I had been planning a blog post about Mr. Darcy, Vampyre since I bought it. I mean, seriously. The title lays it all out there for you: Mr. Darcy is a vampyre. (Not even a boring old vampire, mind you: A vampYre.) How is this not fodder for this blog?
And then I read Mr. Darcy, Vampyre. This book, which opens on the wedding day of beloved Pride and Prejudice characters Elizabeth Bennet and Fitzwilliam Darcy, rotates around two main questions: when will Elizabeth figure out that her beloved Darcy is a vampyre? And will they ever have sex? Many, many successful books operate on at least one of those two questions, whether the heroine will figure out the hero’s dark secret, and/or when said hero and heroine will hit the sheets. But there is no tension. Elizabeth and Darcy in this book are Elizabeth and Darcy in name only. Darcy is chatty and popular, going on about Elizabeth’s beauty until he catches a whiff of her blood, and suddenly he’s Edward Cullen. Elizabeth is insecure, willing to talk to pretty much anyone about the fact that she and Darcy haven’t yet consummated their marriage, and decides it’s a good idea to go skinny dipping with her husband while visiting strangers. Neither of them speak as though they are actually living in the Regency era, and Elizabeth’s letters to Jane certainly hold none of the charm or language of a lady of her time. There is nothing to draw you to these sad shadows of characters who share names with some of the most interesting characters in English literature, and you certainly don’t care if they ever get to it.
Secondly, there is no mystery. You, the reader, know that Darcy is a vampyre before you even open the book, and the fact that Elizabeth doesn’t figure it out until the end doesn’t make you fear for her, it makes you wonder how dumb she is. And of all of the character traits that make Austen’s original Elizabeth Bennet who she is, stupidity is not one of them. The not-so-subtle hints the author drops to make you wonder if everyone in the book besides Elizabeth is undead hit you over the head with Vampyre 101 (garlic wreaths, silver, crucifixes, etc.) You can only look in so many mirrors and not see a reflection before the willing suspension of disbelief becomes a suspension of patience.
The book mostly follows Elizabeth and Darcy as they take their wedding tour throughout Europe, making stops fit for any fanfic princess. Darcy changes plans on Elizabeth willy-nilly, and they spend their honeymoon visiting with Darcy’s many relatives and connections and stopping in at his endless hunting lodges and palaces and estates. His wealth and connections are endless, as are the references to the original Austen the author throws in to make sure you know she read the book. I would hazard that there are more references to Mrs. Bennet’s nerves and Mary’s “moralising” in this book than Jane Austen penned in all the drafts of Pride and Prejudice.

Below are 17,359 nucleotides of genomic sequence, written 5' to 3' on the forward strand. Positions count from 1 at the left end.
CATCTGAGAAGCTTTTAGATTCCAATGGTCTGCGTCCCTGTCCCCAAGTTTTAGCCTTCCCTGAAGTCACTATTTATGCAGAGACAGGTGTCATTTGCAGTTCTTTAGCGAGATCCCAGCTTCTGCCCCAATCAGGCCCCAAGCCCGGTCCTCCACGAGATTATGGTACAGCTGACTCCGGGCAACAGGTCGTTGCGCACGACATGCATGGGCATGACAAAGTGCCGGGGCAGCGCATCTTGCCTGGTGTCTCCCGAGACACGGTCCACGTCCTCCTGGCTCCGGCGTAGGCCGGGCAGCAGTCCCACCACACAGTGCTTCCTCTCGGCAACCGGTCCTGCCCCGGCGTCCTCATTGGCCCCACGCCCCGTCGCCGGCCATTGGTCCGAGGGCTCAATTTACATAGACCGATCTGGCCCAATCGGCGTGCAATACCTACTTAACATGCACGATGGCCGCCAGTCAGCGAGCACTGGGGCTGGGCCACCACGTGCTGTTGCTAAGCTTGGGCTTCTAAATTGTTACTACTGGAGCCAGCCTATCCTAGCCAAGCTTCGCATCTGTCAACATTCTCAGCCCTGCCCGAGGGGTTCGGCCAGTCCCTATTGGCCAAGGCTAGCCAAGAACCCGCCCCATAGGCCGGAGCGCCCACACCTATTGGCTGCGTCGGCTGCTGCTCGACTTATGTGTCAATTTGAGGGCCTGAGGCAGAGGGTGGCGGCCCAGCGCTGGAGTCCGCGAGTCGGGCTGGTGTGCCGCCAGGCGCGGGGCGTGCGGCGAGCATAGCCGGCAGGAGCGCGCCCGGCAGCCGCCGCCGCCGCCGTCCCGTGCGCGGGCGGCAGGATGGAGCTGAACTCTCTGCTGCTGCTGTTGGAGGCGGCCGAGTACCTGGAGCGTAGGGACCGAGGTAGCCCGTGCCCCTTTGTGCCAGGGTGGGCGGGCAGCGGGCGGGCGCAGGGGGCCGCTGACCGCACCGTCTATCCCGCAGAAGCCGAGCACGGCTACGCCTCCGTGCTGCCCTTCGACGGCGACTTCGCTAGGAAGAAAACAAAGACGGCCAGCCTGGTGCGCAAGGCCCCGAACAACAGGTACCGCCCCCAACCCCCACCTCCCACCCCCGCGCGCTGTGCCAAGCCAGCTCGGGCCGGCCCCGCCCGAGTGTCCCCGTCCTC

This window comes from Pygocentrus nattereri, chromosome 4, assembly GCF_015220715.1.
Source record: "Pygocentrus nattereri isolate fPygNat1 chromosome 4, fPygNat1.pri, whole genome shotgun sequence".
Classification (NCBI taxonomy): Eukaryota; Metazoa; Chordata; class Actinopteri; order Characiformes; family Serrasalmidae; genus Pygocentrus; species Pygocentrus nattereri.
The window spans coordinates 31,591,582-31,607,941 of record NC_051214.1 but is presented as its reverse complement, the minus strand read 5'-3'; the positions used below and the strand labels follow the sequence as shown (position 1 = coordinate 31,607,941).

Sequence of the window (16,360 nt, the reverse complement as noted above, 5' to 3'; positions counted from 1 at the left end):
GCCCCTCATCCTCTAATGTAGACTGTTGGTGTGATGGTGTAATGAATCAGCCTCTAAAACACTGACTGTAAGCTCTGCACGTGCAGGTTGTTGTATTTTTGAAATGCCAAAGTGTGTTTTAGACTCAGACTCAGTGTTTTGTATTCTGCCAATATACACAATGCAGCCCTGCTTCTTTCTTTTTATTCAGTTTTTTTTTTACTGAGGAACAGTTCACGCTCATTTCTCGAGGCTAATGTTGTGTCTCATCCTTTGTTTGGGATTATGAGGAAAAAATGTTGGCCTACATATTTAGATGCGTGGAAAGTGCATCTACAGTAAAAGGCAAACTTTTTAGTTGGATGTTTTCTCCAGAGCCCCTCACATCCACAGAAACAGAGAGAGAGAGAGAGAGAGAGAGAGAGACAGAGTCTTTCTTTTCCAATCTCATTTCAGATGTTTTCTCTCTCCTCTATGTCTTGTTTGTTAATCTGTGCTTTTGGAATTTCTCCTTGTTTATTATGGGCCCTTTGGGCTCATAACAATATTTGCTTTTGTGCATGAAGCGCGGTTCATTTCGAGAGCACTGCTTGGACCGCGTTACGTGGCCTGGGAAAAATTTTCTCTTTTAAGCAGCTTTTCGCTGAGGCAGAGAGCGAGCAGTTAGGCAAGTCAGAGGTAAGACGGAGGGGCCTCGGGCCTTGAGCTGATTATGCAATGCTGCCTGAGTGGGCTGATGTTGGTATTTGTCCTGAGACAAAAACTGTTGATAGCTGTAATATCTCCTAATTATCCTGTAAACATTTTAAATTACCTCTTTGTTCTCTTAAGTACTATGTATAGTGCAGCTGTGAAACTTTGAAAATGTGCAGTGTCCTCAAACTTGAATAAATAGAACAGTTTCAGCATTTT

The book goes on and on, meandering through the European continent, hinting at vampyres but never actually introducing them until the very end. There is nothing in this book to fear, nothing to make chills run down your spine. It plays fast and loose with vampire mythology, taking what it wants, ignoring what it doesn’t like, inventing what it needs. And finally, the when the inevitable Love-Conquers-All ending comes around and neatly ties up the action in the course of about three pages, it disappoints, because anything else would be more satisfying than the bad Indiana Jones knockoff that results.
I finished this book on Friday, and the more I thought about it, the madder I got. Not only did this book completely squander the promise two of English literature’s most famous and beloved characters, not only did this book seem like a cheap exploitation of a classic to appeal to women (anything that involves Mr. Darcy and anything that involves vampires is a sure bet right now), but this book wasted my time. I wasn’t expecting it to be good, but I was expecting it to be entertaining.
Like most people, I don’t have a lot of free time to read. What little time I have to read, I carve out of time when I should be doing something else: mundane things like cleaning the house or reorganizing the basement or taming the jungle that is our backyard; intellectual things, like writing more or doing some research for the article I want to write but never seem to get anywhere on; or necessary things, like sleeping. Every time I sit down with a book I am painfully aware of how many things I am not doing while I have that book open in my lap. So when I take the time to read, I want it to be worth it.
I’m not saying that everything I read has to be high literature. I just read Heartburn by Nora Ephron, and while it certainly wasn’t a Pulitzer Prize-winner, I enjoyed it. I liked it. I laughed with the heroine. I recommended it to friends. I felt like I was justified in taking the time to read it. And that is how I need to judge my reading anymore: by how much enjoyment I get out of it. I don’t have time for books that are a struggle, and I certainly don’t have time for books that are going to make me mad.
I said not too long ago that motherhood and my own limited time are making me rethink how I write. Mr. Darcy, Vampyre, was the final kick in the pants to make me really and truly rethink how I read.